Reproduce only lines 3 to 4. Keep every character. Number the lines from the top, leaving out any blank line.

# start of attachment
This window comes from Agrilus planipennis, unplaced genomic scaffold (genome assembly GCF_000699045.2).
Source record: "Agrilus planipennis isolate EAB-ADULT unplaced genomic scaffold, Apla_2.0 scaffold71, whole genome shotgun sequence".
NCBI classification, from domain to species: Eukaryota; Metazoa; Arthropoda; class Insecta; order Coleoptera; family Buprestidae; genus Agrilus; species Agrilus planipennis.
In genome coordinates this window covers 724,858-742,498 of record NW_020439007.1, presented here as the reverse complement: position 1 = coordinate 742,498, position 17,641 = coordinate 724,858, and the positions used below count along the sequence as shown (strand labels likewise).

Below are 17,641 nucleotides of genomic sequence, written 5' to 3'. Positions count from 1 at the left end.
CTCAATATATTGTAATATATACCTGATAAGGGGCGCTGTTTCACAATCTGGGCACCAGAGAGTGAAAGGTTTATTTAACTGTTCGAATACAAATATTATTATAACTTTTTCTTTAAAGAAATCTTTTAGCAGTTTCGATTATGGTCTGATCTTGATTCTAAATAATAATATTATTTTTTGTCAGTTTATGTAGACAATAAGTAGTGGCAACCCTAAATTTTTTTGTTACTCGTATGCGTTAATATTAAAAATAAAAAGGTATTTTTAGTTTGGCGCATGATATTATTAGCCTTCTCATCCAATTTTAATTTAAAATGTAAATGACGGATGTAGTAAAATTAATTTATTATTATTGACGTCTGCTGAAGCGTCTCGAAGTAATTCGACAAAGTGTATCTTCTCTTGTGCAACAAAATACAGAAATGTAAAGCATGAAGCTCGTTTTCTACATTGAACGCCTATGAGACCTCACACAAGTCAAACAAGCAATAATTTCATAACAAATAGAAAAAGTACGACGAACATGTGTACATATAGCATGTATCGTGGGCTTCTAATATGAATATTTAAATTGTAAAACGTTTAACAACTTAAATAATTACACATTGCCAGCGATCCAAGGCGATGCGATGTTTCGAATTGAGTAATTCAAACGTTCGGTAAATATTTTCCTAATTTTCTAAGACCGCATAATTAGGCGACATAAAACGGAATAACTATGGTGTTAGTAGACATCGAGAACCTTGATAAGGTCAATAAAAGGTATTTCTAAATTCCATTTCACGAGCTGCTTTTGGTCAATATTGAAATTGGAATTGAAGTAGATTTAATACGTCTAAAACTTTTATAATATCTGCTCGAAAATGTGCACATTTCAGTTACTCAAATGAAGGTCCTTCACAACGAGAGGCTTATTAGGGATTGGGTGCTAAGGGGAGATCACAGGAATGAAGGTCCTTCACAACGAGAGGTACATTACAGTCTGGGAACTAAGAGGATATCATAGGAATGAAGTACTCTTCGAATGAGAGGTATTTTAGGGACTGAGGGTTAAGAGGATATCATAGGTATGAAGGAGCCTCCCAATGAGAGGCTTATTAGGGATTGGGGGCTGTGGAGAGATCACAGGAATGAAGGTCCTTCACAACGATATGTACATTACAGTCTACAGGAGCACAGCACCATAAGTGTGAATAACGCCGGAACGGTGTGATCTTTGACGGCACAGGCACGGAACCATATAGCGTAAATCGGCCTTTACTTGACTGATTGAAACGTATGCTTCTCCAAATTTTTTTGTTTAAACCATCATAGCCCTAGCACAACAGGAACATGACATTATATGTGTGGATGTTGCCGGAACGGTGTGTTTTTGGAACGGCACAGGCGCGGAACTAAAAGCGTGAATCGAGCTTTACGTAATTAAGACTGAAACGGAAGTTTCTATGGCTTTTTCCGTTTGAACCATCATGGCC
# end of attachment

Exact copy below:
NCBI classification, from domain to species: Eukaryota; Metazoa; Arthropoda; class Insecta; order Coleoptera; family Buprestidae; genus Agrilus; species Agrilus planipennis.
In genome coordinates this window covers 724,858-742,498 of record NW_020439007.1, presented here as the reverse complement: position 1 = coordinate 742,498, position 17,641 = coordinate 724,858, and the positions used below count along the sequence as shown (strand labels likewise).